Dr Reddy’s conducted the bridge trials in India and will distribute some 100 million doses of the vaccine in India.
India is set to get a third COVID-19 vaccine to aid in its fight against the COVID-19 pandemic after the Russian vaccine Sputnik V has been approved for emergency use by an expert panel of India’s central drug authority, according to several media reports.
The Subject Expert Committer (SEC) has recommended that the vaccine be allowed for use in India with certain conditions, sources told PTI.
Now, the Drugs Controller General of India (DCGI) will take the final call.
This comes as India hit a new coronavirus infection record with 1,68,912 new cases, the highest single-day rise so far, taking the total tally of cases to 1,35,27,717, according to the Union Health Ministry data updated on Sunday.
The national COVID-19 recovery rate fell below 90 percent.
Currently, only two vaccines are being used in India: Bharat Biotech’s Covaxin and Serum Institute’s Covishield.
As India continues to grapple with a second, more potent wave of coronavirus pandemic, the country’s vaccination plan hit another roadblock as at least six states have complained of a shortage of vaccine doses with many centres being forced to temporarily shut down.
According to a report by MoneyControl, a Dr Reddy spokesperson confirmed the news.
The Indian pharma giant and the Russian Direct Investment Fund (RDIF) partnered up to conduct clinical trials for the vaccine in September. Dr Reddy’s will also take on the distribution of some 100 million doses of the vaccine in India.
The Russian vaccine has an efficacy of 91.6 percent and is conducting Phase III clinical trials in the UAE, India, Venezuela and Belarus, according to the Sputnik-V’s website.
According to a report by The Statesman, Russia’s RDIF has also tied up with Virchow Biotech Private Limited to produce up to 200 million doses per year of the COVID-19 vaccine in India. Stelis Biopharma Pvt Ltd and Panacea Biotec also signed on with RDIF to produce 200 million and 100 million doses per year respectively.
About the vaccine
The Sputnik V vaccine is being developed by Gamaleya Scientific Research Institute of Epidemiology and Microbiology along with the Russian Defence Ministry and the Russian Direct Investment Fund (RDIF) has bankrolled the project.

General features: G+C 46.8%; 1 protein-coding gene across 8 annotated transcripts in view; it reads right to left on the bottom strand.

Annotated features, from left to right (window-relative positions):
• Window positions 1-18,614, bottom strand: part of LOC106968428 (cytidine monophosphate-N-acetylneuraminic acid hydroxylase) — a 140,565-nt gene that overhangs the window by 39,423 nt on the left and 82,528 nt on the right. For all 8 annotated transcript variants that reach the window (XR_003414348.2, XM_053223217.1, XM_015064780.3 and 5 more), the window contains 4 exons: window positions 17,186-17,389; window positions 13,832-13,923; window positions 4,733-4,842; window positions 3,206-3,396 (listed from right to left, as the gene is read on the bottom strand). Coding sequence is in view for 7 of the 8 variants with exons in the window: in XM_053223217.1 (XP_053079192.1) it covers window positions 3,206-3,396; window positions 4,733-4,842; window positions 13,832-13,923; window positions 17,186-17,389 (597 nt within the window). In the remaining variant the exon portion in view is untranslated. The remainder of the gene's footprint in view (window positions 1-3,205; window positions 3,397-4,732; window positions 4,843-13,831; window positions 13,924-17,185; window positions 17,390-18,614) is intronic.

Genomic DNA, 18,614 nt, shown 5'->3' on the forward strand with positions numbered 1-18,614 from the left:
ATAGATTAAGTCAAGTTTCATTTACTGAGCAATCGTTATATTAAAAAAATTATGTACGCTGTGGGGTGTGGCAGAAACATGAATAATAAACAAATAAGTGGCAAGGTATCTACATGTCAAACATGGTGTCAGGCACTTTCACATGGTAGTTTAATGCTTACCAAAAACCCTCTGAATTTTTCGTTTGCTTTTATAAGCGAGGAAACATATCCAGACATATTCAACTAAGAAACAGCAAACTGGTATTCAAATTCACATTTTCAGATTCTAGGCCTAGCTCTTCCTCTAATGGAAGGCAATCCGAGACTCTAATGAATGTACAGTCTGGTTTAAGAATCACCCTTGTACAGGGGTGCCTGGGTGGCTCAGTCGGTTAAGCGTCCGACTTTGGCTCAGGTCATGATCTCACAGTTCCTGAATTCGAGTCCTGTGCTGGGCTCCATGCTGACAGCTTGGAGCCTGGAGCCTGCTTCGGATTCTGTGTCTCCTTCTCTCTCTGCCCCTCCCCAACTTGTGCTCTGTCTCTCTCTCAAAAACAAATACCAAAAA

Sputnik V uses a combination of two viral vectors adapted from the common cold-causing adenovirus, for pharmaceutical use – the adenovirus type 26 (rAd26) vector and a recombinant adenovirus type 5 (rAd5) vector. The vector carries the genetic code of the “spike” protein, which is spread across the surface of the COVID-19 -causing SARS-CoV-2 virus. This code acts as a tag for the immune system to recognize the virus if a genuine infection by the coronavirus comes along.
According to a statement by the RDIF, the use of two different vectors in two separate shots achieves a more effective immune response, as compared to the use of the same vector in two shots. By using the same vector twice, the immune system launches a defence mechanism against the virus and starts to reject the drug in the second injection,
The vaccine can be given to a person in two ways – frozen or lyophilised- is the process of freeze-drying a vaccine to make it more convenient to transfer and increase its shelf life. It is administered via an intramuscular injection – which is a technique used to deliver the vaccine deep into the muscles, allowing it to be absorbed into the bloodstream quickly.
On Sunday, multi-disciplinary teams deployed by the Centre to 50 districts across Maharashtra, Chhattisgarh and Punjab, flagged several problems with the states’ approach to contain the spread of the coronavirus pandemic.
Meanwhile, in view of increased demand for Remdesivir due to a surge in COVID-19 cases, the government banned the export of the antiviral injection and its Active Pharmaceutical Ingredients (API) has been banned till the situation improves.